LINES OF FIRE A CURRICULUM GUIDE FEATURING 21ST CENTURY WARTIME CORRESPONDENCES
This free curriculum guide is designed around unforgettable primary source documents that tell the history of 9/11 and its effects through the words of American service members and their families. The complete guide includes six lessons for educators of grades 9-12, and is suited to both Social Studies and/or English classes. Teachers are encouraged to use this curriculum guide in tandem with our in-person or virtual veteran visits to classrooms. Contact us to learn more!
LESSON 1 | THE INCREDIBLE BOATLIFT OF 9/11: "ADOPTED POEMS"
Students use an evocative letter written by 9/11 survivor Anna Miller as an inspiration to create poetry about selflessness. Anna was attending a routine meeting in Manhattan on 9/11, and in her letter she recounts the harrowing tragedy of the day and her experience as one of the fortunate who were rescued by boat and taken to safety. Combined with a 12-minute documentary called Boatlift, this lesson inspires students to view and respond to the selfless actions of those who witnessed history firsthand. Students will write an “adopted” poem: one that is composed solely using the words and phrases found in Anna Miller’s letter.
LESSON 2 | ABOARD FLIGHT 93: PRESENTING THE STORY OF THE "FOURTH PLANE"
Students explore a variety of primary source material from Flight 93 including information recovered from the flight data recorder and the cockpit voice recorder (also known as the “black box”) and transcripts of phone calls placed by passengers and crew from the air. In the process, students piece together the critical events that took place by asking the questions that historians have asked – how do we know what happened aboard Flight 93? – and in the process, develop a sophisticated understanding of this unique piece of 9/11 history. Following the lesson, students view a video featuring 9:57 Project co-founder John Hamilton explaining the events as they took place.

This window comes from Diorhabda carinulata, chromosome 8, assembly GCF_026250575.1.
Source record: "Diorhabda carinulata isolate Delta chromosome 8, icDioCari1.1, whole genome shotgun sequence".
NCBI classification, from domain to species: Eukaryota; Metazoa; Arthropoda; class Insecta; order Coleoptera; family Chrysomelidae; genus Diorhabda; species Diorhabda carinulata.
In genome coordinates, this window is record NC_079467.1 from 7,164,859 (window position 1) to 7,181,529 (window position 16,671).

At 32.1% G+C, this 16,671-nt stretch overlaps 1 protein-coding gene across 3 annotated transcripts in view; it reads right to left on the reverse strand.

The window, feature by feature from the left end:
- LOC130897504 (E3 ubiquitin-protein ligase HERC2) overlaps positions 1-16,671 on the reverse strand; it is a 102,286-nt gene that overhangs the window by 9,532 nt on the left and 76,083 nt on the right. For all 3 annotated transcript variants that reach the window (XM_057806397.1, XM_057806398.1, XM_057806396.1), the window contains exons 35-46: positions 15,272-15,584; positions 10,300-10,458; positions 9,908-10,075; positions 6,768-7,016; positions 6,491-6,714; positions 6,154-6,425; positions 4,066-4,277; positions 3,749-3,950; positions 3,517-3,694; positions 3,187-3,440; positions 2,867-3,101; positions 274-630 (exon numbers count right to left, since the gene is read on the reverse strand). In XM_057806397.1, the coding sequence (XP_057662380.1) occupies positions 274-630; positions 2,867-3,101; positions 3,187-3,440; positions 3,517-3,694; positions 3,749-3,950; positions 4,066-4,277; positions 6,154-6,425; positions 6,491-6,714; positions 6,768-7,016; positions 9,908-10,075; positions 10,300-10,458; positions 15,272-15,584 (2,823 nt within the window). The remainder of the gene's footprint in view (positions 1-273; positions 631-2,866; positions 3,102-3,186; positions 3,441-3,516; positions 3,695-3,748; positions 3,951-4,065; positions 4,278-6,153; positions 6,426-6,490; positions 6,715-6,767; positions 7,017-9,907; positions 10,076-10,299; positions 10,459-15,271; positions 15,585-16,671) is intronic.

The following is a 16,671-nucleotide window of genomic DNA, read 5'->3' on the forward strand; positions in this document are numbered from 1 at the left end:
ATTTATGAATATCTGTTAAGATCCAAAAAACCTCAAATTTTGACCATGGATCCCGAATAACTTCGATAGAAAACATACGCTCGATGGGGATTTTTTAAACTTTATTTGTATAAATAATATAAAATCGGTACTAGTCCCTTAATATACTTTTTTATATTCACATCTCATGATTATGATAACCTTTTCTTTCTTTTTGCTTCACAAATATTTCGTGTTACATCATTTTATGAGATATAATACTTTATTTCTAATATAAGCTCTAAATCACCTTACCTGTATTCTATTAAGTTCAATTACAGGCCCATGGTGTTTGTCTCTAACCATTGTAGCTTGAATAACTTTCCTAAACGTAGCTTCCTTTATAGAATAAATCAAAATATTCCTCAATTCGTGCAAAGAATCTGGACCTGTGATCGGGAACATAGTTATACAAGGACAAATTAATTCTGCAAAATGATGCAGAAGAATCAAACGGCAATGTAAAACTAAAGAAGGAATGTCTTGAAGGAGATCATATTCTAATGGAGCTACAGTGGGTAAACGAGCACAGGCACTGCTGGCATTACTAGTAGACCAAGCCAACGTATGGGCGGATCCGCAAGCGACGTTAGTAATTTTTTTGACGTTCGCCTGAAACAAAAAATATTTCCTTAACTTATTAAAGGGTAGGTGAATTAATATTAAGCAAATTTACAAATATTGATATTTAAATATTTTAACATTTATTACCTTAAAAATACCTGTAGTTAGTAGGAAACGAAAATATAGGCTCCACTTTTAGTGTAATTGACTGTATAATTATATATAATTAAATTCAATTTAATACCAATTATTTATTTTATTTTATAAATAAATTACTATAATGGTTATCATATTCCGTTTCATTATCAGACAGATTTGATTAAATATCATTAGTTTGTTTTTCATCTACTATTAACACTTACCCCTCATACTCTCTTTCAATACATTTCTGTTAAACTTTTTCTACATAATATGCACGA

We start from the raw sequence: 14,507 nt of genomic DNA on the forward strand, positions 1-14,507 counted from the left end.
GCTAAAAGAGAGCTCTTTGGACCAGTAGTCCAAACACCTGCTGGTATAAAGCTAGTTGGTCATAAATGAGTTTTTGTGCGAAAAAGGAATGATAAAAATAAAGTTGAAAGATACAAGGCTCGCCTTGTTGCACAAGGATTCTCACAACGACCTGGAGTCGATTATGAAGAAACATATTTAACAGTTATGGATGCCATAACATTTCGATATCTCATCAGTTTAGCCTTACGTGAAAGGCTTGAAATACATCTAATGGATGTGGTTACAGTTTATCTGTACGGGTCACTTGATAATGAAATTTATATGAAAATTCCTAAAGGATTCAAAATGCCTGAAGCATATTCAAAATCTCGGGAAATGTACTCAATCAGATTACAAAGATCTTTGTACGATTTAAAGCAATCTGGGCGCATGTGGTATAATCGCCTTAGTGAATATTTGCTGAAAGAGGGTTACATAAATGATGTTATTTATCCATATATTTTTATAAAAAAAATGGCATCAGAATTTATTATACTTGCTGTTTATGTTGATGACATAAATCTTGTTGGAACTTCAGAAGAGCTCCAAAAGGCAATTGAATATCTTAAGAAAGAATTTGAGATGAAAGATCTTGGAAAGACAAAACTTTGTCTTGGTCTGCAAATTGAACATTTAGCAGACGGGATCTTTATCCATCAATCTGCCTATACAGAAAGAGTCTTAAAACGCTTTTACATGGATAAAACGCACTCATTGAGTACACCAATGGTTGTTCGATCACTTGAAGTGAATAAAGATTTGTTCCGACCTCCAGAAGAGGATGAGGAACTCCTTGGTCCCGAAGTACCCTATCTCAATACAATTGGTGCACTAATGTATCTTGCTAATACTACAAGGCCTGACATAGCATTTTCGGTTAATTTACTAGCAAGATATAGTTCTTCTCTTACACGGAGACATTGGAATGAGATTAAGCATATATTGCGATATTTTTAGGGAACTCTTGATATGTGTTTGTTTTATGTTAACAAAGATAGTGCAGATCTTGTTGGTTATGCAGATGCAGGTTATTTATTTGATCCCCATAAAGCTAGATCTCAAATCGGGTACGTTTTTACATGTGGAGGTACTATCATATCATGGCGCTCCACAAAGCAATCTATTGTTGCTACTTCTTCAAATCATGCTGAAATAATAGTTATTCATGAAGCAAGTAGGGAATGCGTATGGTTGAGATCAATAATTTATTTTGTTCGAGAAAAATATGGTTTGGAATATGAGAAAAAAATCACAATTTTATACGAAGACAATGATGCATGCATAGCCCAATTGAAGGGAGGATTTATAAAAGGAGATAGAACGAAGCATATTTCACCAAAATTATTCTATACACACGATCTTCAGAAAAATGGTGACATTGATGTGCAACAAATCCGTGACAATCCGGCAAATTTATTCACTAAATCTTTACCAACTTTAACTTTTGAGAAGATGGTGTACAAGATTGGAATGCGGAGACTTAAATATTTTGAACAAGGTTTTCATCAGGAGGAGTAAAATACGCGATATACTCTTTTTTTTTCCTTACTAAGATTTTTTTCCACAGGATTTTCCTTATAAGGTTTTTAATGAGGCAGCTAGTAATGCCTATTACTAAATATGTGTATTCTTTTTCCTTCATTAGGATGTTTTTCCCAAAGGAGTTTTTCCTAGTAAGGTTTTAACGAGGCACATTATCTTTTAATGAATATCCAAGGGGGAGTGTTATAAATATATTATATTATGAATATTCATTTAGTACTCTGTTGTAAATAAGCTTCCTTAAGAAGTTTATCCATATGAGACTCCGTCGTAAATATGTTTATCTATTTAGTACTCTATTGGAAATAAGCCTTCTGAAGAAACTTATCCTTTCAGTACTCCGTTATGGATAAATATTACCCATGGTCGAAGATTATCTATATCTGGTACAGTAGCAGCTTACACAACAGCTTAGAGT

LESSON 3 | REFLECTIONS ON CIVIC ENGAGEMENT: LETTERS TO THE FUTURE
Students participate in a “Gallery Walk” and letter-writing activity as they consider the incredible sacrifices of American servicemen and women fighting abroad. Then, they respond to those sacrifices by writing a letter to their future selves. In the letter, students make a commitment to become more engaged in their communities by serving in some way, much like many Americans did in the immediate aftermath of the 9/11 attacks. Students are asked to give their letter to a trusted relative or their teacher for safe keeping to be returned later.
LESSON 4 | ACKNOWLEDGING SACRIFICE: LETTERS TO VETERANS
Students participate in a “Meet and Greet” role-play activity and letter-writing activity that provides them with the opportunity to understand and acknowledge the sacrifices of post-9/11 combat veterans. They compose a letter to a veteran based on what they've learned, and their teachers have the option to send these letters to the 9:57 Project. Selected letters will be posted to our website for all veterans to view in the hopes that those who visit the site may take comfort in reading student-composed letters.
LESSON 5 | HONORING VETERANS' FAMLIES: MEMORIAL DESIGN COMPETITION
Students design a memorial to honor the legacy and sacrifice of the families of post-9/11 combat veterans. Using letters written by or to the fathers, mothers, children, and spouses of veterans, students are asked to imagine a public space that highlights the contributions of one or more of these groups of people. Students are prompted with an interactive "stations" activity, examples of other national memorials, and a worksheet with guiding questions to help them get started with their designs. Once the designs have been completed, students view each design and vote to select a “winner.”
Students act as spokespersons of four committees who have been asked to travel to Washington, D.C., in the present day. Their task is to design proposals for a new bill that aims to help the immediate family members of post-9/11 combat veterans but is lacking in the specific ways in which it can do so. Representing mothers of veterans, fathers of veterans, children of veterans, and spouses of veterans, these committees each bring their own unique ideas to contribute. Once all of the proposals have been made, students vote to select which ones will make it into a hypothetical Congressional bill.